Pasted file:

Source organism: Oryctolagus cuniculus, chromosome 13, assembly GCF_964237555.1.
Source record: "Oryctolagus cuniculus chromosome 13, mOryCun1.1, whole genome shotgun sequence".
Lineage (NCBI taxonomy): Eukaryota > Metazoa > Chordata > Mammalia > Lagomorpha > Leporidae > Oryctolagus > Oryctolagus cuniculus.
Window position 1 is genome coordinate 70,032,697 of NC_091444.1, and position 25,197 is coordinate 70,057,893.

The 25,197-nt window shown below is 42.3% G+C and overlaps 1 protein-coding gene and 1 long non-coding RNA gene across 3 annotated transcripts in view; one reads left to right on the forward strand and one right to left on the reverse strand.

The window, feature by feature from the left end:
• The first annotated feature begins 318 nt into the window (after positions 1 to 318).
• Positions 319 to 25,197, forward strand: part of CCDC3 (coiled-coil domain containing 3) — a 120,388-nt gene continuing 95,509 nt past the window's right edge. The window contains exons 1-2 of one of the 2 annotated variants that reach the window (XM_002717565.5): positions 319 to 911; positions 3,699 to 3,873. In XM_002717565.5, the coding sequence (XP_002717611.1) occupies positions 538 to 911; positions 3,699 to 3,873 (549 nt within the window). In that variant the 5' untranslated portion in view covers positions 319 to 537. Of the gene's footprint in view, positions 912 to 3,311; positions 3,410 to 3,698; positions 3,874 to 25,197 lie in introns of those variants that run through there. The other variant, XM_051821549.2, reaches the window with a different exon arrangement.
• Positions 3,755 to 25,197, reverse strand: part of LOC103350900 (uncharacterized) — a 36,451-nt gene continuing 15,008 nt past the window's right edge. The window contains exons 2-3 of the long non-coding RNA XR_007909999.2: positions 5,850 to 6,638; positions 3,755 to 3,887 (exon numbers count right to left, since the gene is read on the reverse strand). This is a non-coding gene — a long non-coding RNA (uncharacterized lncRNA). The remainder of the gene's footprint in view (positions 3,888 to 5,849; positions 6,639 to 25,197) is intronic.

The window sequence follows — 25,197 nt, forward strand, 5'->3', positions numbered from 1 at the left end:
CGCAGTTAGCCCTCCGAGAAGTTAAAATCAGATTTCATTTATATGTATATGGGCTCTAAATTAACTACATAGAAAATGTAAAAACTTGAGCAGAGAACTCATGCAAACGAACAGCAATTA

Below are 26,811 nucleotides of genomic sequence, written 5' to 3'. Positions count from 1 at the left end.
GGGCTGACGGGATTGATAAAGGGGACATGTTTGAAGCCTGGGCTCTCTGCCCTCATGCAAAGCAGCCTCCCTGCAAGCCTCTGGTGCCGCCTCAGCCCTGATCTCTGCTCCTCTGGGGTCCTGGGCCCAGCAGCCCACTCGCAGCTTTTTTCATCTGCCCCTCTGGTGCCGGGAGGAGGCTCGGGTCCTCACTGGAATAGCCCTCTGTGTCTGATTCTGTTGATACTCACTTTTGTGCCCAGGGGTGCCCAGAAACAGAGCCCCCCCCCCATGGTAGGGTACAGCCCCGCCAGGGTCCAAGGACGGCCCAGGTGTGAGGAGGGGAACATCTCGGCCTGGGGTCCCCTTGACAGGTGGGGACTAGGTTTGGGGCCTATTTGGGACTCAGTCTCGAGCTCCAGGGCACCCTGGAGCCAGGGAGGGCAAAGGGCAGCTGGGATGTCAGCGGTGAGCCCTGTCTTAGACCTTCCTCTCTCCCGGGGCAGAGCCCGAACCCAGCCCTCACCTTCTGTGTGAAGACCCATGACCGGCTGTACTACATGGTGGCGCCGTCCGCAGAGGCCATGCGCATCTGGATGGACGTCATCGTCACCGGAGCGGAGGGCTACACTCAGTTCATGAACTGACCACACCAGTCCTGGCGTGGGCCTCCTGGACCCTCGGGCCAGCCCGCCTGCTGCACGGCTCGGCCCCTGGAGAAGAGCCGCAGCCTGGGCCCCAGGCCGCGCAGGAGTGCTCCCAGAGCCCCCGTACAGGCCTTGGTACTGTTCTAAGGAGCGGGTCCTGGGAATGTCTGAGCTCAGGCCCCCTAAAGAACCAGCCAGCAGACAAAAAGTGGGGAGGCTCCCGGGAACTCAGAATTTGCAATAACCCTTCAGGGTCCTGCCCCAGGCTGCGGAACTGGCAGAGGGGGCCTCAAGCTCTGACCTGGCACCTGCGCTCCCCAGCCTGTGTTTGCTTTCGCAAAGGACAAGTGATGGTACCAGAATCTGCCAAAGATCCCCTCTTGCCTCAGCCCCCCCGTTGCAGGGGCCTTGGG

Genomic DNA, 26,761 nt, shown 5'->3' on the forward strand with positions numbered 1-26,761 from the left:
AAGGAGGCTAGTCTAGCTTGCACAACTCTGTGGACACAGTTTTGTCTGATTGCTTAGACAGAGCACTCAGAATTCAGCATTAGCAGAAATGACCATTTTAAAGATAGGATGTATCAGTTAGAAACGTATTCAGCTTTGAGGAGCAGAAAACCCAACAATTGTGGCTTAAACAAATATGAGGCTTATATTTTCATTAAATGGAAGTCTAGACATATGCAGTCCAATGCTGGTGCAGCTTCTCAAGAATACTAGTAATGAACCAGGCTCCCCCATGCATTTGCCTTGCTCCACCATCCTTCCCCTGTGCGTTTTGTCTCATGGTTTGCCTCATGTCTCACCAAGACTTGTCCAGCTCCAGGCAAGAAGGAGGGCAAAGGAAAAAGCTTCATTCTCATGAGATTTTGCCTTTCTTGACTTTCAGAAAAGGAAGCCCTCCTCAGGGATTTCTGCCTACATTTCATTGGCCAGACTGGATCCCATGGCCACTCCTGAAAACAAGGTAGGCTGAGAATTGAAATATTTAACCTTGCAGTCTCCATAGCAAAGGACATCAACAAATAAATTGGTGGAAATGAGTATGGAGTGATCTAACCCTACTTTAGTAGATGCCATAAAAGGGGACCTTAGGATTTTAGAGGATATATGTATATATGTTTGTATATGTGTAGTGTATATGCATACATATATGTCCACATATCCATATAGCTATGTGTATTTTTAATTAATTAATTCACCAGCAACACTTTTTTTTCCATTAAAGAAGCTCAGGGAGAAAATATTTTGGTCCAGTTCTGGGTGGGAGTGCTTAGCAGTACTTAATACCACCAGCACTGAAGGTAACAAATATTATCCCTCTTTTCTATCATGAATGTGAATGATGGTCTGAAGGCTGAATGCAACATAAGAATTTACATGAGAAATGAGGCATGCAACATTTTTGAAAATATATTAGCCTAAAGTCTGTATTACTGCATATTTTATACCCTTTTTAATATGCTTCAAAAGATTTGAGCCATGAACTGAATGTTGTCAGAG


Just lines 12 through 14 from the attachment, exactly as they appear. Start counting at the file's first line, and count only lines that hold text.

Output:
Below are 26,811 nucleotides of genomic sequence, written 5' to 3'. Positions count from 1 at the left end.
GGGCTGACGGGATTGATAAAGGGGACATGTTTGAAGCCTGGGCTCTCTGCCCTCATGCAAAGCAGCCTCCCTGCAAGCCTCTGGTGCCGCCTCAGCCCTGATCTCTGCTCCTCTGGGGTCCTGGGCCCAGCAGCCCACTCGCAGCTTTTTTCATCTGCCCCTCTGGTGCCGGGAGGAGGCTCGGGTCCTCACTGGAATAGCCCTCTGTGTCTGATTCTGTTGATACTCACTTTTGTGCCCAGGGGTGCCCAGAAACAGAGCCCCCCCCCCATGGTAGGGTACAGCCCCGCCAGGGTCCAAGGACGGCCCAGGTGTGAGGAGGGGAACATCTCGGCCTGGGGTCCCCTTGACAGGTGGGGACTAGGTTTGGGGCCTATTTGGGACTCAGTCTCGAGCTCCAGGGCACCCTGGAGCCAGGGAGGGCAAAGGGCAGCTGGGATGTCAGCGGTGAGCCCTGTCTTAGACCTTCCTCTCTCCCGGGGCAGAGCCCGAACCCAGCCCTCACCTTCTGTGTGAAGACCCATGACCGGCTGTACTACATGGTGGCGCCGTCCGCAGAGGCCATGCGCATCTGGATGGACGTCATCGTCACCGGAGCGGAGGGCTACACTCAGTTCATGAACTGACCACACCAGTCCTGGCGTGGGCCTCCTGGACCCTCGGGCCAGCCCGCCTGCTGCACGGCTCGGCCCCTGGAGAAGAGCCGCAGCCTGGGCCCCAGGCCGCGCAGGAGTGCTCCCAGAGCCCCCGTACAGGCCTTGGTACTGTTCTAAGGAGCGGGTCCTGGGAATGTCTGAGCTCAGGCCCCCTAAAGAACCAGCCAGCAGACAAAAAGTGGGGAGGCTCCCGGGAACTCAGAATTTGCAATAACCCTTCAGGGTCCTGCCCCAGGCTGCGGAACTGGCAGAGGGGGCCTCAAGCTCTGACCTGGCACCTGCGCTCCCCAGCCTGTGTTTGCTTTCGCAAAGGACAAGTGATGGTACCAGAATCTGCCAAAGATCCCCTCTTGCCTCAGCCCCCCCGTTGCAGGGGCCTTGGG

Genomic DNA, 26,761 nt, shown 5'->3' on the forward strand with positions numbered 1-26,761 from the left: